Peter Owen Publishers | Paperback | 240 pages
Date Published: 01 June 2003
Originally published in 1926
Book one in a trilogy of coming-of-age novels.
This is the story of Alberta Selmer, a young woman from a provincial town in the far north of Norway. Here the warm summers thaw the town’s social life. Families parade the boulevards and picnic on the hillsides, watching boats of tourists enter the harbour. Young men and women who have moved south return as different people, cultured, emancipated. Then, at the arrival of winter they depart once more, snow and rime settle over the town, and Alberta is left alone to her thoughts, her dim prospects and her family. There is her mother whom she is routinely disappointing. Her father whose ambition has waned and set, and her brother, Jacob, whose recklessness is a constant source of worry. Timid and seemingly without promise, Alberta’s destiny is all but written in the long lines on her mother’s face. That is, unless she can summon the courage to leave home.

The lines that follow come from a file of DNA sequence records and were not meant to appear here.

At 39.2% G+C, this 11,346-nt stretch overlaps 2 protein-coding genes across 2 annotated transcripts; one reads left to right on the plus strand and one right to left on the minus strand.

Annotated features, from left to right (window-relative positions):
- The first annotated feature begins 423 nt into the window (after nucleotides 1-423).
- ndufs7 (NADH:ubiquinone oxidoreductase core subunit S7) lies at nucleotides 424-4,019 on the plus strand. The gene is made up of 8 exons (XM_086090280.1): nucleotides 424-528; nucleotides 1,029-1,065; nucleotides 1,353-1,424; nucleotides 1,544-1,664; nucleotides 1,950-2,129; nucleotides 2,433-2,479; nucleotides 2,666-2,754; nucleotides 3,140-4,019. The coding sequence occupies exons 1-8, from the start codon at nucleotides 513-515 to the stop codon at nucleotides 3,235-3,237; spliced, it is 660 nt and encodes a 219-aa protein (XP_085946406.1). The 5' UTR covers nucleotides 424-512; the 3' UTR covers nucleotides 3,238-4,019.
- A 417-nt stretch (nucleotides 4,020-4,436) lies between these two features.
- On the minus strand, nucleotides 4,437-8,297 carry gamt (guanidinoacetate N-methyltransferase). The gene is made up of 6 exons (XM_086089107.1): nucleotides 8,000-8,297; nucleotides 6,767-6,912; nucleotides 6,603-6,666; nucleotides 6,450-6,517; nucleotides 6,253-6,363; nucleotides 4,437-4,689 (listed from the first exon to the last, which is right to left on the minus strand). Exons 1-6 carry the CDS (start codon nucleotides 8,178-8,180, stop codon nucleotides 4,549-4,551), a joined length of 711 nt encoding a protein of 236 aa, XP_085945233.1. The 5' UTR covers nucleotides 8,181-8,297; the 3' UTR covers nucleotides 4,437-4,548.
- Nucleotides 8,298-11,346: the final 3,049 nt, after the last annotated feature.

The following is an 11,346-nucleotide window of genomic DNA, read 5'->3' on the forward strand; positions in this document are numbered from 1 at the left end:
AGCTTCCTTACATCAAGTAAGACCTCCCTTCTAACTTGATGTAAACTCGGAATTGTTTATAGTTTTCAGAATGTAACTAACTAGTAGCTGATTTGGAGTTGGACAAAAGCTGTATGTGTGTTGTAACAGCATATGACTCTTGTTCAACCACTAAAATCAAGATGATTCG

Translated from the Norwegian by Elizabeth Rokkan
‘She has a place to herself among the finest contemporary writing.’ –Guardian
‘A masterpiece . . . it reads magnificently well . . . Above all, the whole book has an old-fashioned solidity, a quality of standing up and ringing true which sorts out good novels from bad quicker than anything else.’ – Observer
CORA SANDEL was born Sara Fabricius in Oslo in 1880. After a difficult childhood in the northern Norwegian town of Tromsø, she wrote the semi-autobiographical Alberta trilogy (of which Alberta and Jacob is the first part). These novels earned her an immediate place in the Scandinavian canon, but it was not until the 1960s that Sandel, now living as a recluse in Sweden, was discovered by the English-speaking world. Her books were acclaimed in the mainstream press, and feminist critics reinvented her as a champion of women’s emancipation. She wrote many other novels and short stories and was awarded a State Pension for artists by Norway. She died in 1974.